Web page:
Housing & Mortgage
Six Steps to Reduce Risk of Fire Engulfing Your Home
Avoid high-risk areas; building materials and landscaping are fire-prevention tools, too
Hotter, drier weather has produced a spate of destructive fires, but there are key steps homeowners can take to lessen the risks.
This includes understanding which communities are most threatened by wildfires before you buy a house, as well as making your home and yard more fire-resistant after you move in.
Even as the climate keeps warming, Americans continue to build and buy homes in fire-prone areas. The result has been an increase in deadly fires. Two of the worst fire years on record in terms of acreage burned have been since 2015.
Some 4.5 million properties are at high risk from forest fires, according to an analysis by risk assessment firm Verisk. That includes 2 million in California, 718,000 in Texas, and 371,000 in Colorado: https://www.verisk.com/insurance/campaigns/location-fireline-state-risk-report/
Last year was a comparatively mild year for fires. Even so, 4.7 million acres burned; the Kincade Fire in Sonoma County, California, burned 78,000 acres and destroyed 374 buildings. In 2018, the Camp Fire in Butte County, California, killed 85 people and destroyed 18,800 structures while burning 153,000 acres. In 2017, the Tubbs Fire in Northern California killed 22 and destroyed 5,600 structures.
Here are six steps you can take to lower risks:
Ask your local fire department to drop by. In many areas, firefighters will visit your home and make recommendations and share local information you mightn’t find elsewhere.
Study fire-risk maps before you buy a home. There are places where fire problems are much more likely. The federal government has created a map that shows the wildfire risk for the entire U.S. You can zoom in on areas to learn the risks: https://www.firelab.org/sites/default/files/images/downloads/whp_2018_continuous_lettersize.jpg
Many states have produced their own fire-risk maps. California, which has the biggest fire problem, has maps for individual counties as well as a statewide map: https://osfm.fire.ca.gov/divisions/wildfire-planning-engineering/wildland-hazards-building-codes/fire-hazard-severity-zones-maps/
If you’re planning to live in an area with high fire risk, stay away from neighborhoods where houses sit cheek-by-jowl. One reason the town of Paradise, California, was so devastated by the Camp Fire in 2018 was that many homes were located close together, allowing fire to leap easily from one house to the next. Paradise is being rebuilt, and the state is insisting on “defensible space” around homes.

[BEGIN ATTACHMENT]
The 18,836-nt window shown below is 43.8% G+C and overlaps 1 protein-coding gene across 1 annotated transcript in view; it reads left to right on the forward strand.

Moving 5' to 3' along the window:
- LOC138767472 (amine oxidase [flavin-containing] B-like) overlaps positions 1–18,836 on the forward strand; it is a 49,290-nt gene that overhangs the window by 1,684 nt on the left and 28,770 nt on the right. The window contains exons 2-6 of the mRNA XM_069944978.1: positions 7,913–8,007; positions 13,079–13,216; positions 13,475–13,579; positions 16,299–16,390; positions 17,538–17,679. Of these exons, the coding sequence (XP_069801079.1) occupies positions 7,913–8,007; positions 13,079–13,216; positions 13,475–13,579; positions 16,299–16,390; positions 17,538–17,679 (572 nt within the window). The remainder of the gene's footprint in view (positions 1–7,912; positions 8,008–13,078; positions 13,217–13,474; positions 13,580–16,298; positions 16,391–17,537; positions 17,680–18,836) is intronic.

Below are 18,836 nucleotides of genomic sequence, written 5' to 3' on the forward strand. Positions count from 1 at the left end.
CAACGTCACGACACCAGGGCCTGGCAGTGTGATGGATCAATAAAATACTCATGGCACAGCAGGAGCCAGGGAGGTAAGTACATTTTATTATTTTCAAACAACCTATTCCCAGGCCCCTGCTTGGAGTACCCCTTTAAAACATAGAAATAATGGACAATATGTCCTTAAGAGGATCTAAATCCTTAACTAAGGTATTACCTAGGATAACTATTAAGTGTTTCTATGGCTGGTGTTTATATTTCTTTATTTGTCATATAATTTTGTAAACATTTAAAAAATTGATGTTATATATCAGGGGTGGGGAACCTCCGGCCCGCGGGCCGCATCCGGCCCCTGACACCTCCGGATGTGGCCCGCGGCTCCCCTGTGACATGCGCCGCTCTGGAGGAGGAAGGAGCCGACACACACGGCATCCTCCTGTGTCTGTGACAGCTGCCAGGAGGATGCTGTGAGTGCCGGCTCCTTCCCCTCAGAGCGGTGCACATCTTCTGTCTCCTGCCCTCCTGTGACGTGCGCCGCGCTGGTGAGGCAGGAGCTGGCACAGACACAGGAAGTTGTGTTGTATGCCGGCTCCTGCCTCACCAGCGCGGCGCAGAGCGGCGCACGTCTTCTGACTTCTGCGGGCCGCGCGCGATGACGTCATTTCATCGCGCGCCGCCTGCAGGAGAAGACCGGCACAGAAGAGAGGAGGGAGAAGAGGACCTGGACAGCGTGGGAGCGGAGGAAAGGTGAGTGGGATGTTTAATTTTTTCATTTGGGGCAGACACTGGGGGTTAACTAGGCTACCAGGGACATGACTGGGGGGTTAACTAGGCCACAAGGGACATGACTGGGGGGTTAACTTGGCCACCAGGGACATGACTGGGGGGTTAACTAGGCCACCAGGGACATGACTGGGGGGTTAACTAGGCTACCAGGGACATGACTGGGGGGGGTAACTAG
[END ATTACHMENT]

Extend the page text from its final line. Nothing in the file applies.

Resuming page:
Using the federal fire-risk map, the Arizona Republic and USA Today news organizations examined small towns across 11 states and found more than 500 had higher fire risks than Paradise. You can search for towns here: https://www.azcentral.com/in-depth/news/local/arizona-wildfires/2019/07/22/wildfire-risks-more-than-500-spots-have-greater-hazard-than-paradise/1434502001/
Make your house as fireproof as possible. Clean roofs and gutters of leaves, debris and pine needles. Install screens and replace broken windows to protect embers from entering houses.
Keep flammable material such as woodpiles or mulch away from homes. Woodpiles should be located uphill of the house (fire tends to burn upward) so they don’t serve as igniters for your house.
Beware of wood shingle roofs and wooden decks. Nobody living in a fire zone should have wood shingles, particularly untreated ones. There have been fires where homes with wooden shingles were destroyed where nearby homes with other roofs survived. Wood decks are also problematic. As fires leap from home to home, the deck may ignite first and set the rest of the house on fire.
Let your yard be part of the defense. The 30 feet closest to the house should be a fuel break with driveway, walkways and patios. Grass in this area should be kept to a maximum height of four inches.
Beyond 30 feet, don’t try to eliminate fire. Instead, try to control it. Dispose of piles of litter or debris. Keep trees spaced and trimmed so that fire can’t leap from the crown of one to the next.
Work with neighbors. Your house can be in perfect shape, but if your neighbor’s catches on fire, you have a problem. Many homes destroyed by forest fires are actually ignited by neighboring structures.
Let neighbors know you’re thinning trees on your property to lessen fire risk. If you have an older neighbor who is having trouble taking care of their yard, offer to help out. It is the right thing to do, and it will also make you safer.